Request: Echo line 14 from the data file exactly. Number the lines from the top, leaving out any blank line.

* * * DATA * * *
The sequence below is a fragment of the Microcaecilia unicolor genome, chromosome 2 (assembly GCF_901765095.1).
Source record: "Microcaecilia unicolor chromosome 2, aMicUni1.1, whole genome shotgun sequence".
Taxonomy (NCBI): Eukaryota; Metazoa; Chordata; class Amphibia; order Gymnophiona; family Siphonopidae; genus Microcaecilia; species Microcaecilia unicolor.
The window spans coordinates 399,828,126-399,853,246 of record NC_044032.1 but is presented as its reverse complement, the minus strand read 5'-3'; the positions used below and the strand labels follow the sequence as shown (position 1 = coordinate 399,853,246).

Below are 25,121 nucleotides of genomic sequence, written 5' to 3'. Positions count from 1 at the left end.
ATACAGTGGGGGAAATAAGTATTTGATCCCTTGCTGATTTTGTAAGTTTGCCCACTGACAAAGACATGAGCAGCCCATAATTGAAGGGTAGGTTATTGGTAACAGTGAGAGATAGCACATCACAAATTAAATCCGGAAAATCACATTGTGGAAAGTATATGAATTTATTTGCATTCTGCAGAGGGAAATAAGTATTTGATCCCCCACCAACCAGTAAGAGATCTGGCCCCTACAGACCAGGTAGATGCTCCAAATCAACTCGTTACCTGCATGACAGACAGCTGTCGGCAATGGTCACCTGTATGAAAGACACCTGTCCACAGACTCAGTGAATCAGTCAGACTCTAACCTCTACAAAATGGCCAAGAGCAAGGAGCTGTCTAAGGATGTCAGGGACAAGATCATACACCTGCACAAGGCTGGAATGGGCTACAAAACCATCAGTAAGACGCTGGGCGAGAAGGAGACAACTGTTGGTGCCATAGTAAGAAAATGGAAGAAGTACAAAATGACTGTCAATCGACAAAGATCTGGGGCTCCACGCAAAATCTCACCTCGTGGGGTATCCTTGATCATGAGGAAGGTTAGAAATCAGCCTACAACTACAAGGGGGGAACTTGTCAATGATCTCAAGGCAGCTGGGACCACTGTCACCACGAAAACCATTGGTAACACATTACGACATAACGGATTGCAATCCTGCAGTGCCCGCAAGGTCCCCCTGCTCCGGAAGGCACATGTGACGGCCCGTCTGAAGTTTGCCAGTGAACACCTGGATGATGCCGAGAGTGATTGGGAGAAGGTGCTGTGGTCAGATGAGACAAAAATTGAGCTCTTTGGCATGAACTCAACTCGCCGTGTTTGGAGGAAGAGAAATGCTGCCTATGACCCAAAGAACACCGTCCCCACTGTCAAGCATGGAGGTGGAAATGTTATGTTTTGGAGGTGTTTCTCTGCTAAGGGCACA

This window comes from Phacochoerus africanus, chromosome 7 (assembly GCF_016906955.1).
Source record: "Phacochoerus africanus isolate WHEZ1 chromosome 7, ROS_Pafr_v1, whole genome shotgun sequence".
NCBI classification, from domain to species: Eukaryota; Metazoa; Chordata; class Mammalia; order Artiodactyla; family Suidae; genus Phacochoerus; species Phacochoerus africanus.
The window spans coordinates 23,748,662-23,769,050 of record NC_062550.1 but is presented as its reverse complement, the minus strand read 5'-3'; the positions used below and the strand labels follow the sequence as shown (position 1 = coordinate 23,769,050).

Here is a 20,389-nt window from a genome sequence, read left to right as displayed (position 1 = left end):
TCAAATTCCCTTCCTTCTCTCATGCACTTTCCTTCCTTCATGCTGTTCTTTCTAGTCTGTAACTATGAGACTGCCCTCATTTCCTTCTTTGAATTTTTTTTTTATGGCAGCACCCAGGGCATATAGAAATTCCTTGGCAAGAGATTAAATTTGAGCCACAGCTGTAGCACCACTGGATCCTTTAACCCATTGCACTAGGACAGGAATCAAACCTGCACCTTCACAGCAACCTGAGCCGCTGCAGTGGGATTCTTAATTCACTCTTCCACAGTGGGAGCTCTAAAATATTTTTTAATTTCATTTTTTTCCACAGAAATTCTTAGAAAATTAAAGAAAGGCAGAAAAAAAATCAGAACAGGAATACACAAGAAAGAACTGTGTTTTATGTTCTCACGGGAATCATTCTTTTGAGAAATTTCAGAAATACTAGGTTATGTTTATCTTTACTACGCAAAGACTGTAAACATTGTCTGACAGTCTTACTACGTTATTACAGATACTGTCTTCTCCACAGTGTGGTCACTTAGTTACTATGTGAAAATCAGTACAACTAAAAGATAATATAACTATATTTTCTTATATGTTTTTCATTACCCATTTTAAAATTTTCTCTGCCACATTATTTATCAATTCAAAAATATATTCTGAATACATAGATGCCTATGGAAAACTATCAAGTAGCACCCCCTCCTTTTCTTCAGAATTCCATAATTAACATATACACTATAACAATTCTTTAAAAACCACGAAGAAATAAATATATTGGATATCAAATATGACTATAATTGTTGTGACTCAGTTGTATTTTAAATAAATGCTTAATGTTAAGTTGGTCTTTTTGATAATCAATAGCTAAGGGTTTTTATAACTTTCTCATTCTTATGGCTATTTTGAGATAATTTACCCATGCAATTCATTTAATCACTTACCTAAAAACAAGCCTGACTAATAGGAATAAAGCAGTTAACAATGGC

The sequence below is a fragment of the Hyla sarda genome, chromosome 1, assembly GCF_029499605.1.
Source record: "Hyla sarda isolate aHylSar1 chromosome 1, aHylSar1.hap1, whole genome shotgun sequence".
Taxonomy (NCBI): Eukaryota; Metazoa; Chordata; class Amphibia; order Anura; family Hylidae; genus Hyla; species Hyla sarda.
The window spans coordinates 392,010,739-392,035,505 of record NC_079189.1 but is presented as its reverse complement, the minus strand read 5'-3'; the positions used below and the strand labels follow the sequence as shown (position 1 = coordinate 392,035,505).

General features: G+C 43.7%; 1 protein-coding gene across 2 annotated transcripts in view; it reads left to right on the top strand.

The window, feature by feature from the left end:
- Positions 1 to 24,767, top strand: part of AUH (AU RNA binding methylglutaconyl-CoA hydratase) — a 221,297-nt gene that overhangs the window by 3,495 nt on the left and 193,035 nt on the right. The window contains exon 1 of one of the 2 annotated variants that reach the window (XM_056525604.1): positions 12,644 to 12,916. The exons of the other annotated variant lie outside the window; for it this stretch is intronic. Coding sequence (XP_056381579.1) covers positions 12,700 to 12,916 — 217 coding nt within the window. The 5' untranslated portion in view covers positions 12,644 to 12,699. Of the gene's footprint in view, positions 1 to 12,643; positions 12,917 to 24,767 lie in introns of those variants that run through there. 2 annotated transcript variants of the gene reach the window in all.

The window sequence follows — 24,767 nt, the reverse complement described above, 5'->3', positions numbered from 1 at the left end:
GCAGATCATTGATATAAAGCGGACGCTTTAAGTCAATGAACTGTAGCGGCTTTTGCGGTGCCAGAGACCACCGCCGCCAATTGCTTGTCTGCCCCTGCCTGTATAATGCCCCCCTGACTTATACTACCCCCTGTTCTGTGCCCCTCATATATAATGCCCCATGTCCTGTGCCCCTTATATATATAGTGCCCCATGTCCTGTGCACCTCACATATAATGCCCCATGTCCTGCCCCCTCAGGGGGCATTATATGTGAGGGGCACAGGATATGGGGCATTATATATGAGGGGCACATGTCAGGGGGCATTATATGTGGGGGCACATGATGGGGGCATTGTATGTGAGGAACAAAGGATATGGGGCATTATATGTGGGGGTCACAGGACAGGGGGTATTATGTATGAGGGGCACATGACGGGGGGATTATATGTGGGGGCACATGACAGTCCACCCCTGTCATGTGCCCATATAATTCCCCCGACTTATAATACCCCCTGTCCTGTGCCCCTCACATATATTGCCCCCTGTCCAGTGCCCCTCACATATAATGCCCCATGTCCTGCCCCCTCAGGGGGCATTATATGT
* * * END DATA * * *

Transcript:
Source record: "Hyla sarda isolate aHylSar1 chromosome 1, aHylSar1.hap1, whole genome shotgun sequence".